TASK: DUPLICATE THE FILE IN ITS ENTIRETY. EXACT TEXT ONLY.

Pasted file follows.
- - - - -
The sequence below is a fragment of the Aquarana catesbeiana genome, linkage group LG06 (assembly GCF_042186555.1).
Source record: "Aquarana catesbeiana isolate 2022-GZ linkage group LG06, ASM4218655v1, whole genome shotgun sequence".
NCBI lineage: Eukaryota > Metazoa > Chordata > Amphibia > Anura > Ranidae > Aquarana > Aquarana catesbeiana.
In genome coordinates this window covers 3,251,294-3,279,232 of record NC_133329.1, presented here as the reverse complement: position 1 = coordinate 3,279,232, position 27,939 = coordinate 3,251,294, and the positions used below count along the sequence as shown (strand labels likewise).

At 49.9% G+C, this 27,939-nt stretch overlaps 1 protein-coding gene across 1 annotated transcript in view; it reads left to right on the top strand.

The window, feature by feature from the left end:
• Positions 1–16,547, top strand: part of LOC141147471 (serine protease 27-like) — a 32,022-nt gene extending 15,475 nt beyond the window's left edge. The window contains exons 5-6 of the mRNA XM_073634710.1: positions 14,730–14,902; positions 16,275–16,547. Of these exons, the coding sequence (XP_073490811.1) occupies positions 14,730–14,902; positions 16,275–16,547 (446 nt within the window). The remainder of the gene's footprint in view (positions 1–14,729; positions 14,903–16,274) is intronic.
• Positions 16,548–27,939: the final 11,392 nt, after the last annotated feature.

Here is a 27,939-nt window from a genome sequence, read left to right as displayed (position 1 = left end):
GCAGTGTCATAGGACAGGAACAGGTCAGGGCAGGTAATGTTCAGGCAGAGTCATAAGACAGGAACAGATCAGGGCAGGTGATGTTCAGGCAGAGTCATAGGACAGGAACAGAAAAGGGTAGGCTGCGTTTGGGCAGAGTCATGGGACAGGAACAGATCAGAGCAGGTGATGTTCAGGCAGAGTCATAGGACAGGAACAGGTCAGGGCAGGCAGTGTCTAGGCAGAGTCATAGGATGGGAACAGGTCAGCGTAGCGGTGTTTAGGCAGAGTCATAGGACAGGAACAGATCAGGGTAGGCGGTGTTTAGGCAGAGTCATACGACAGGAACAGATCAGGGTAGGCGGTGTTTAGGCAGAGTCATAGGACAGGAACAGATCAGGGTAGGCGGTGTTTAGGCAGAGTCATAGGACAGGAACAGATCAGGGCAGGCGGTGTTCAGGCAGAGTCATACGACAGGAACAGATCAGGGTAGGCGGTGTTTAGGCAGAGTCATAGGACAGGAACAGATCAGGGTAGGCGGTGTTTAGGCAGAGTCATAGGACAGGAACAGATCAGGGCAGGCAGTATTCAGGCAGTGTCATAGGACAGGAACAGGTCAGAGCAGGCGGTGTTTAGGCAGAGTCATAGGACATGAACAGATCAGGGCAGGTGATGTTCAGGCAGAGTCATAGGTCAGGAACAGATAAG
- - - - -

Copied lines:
The sequence below is a fragment of the Aquarana catesbeiana genome, linkage group LG06 (assembly GCF_042186555.1).
Source record: "Aquarana catesbeiana isolate 2022-GZ linkage group LG06, ASM4218655v1, whole genome shotgun sequence".
NCBI lineage: Eukaryota > Metazoa > Chordata > Amphibia > Anura > Ranidae > Aquarana > Aquarana catesbeiana.
In genome coordinates this window covers 3,251,294-3,279,232 of record NC_133329.1, presented here as the reverse complement: position 1 = coordinate 3,279,232, position 27,939 = coordinate 3,251,294, and the positions used below count along the sequence as shown (strand labels likewise).

At 49.9% G+C, this 27,939-nt stretch overlaps 1 protein-coding gene across 1 annotated transcript in view; it reads left to right on the top strand.

The window, feature by feature from the left end:
• Positions 1–16,547, top strand: part of LOC141147471 (serine protease 27-like) — a 32,022-nt gene extending 15,475 nt beyond the window's left edge. The window contains exons 5-6 of the mRNA XM_073634710.1: positions 14,730–14,902; positions 16,275–16,547. Of these exons, the coding sequence (XP_073490811.1) occupies positions 14,730–14,902; positions 16,275–16,547 (446 nt within the window). The remainder of the gene's footprint in view (positions 1–14,729; positions 14,903–16,274) is intronic.
• Positions 16,548–27,939: the final 11,392 nt, after the last annotated feature.

Here is a 27,939-nt window from a genome sequence, read left to right as displayed (position 1 = left end):
GCAGTGTCATAGGACAGGAACAGGTCAGGGCAGGTAATGTTCAGGCAGAGTCATAAGACAGGAACAGATCAGGGCAGGTGATGTTCAGGCAGAGTCATAGGACAGGAACAGAAAAGGGTAGGCTGCGTTTGGGCAGAGTCATGGGACAGGAACAGATCAGAGCAGGTGATGTTCAGGCAGAGTCATAGGACAGGAACAGGTCAGGGCAGGCAGTGTCTAGGCAGAGTCATAGGATGGGAACAGGTCAGCGTAGCGGTGTTTAGGCAGAGTCATAGGACAGGAACAGATCAGGGTAGGCGGTGTTTAGGCAGAGTCATACGACAGGAACAGATCAGGGTAGGCGGTGTTTAGGCAGAGTCATAGGACAGGAACAGATCAGGGTAGGCGGTGTTTAGGCAGAGTCATAGGACAGGAACAGATCAGGGCAGGCGGTGTTCAGGCAGAGTCATACGACAGGAACAGATCAGGGTAGGCGGTGTTTAGGCAGAGTCATAGGACAGGAACAGATCAGGGTAGGCGGTGTTTAGGCAGAGTCATAGGACAGGAACAGATCAGGGCAGGCAGTATTCAGGCAGTGTCATAGGACAGGAACAGGTCAGAGCAGGCGGTGTTTAGGCAGAGTCATAGGACATGAACAGATCAGGGCAGGTGATGTTCAGGCAGAGTCATAGGTCAGGAACAGATAAG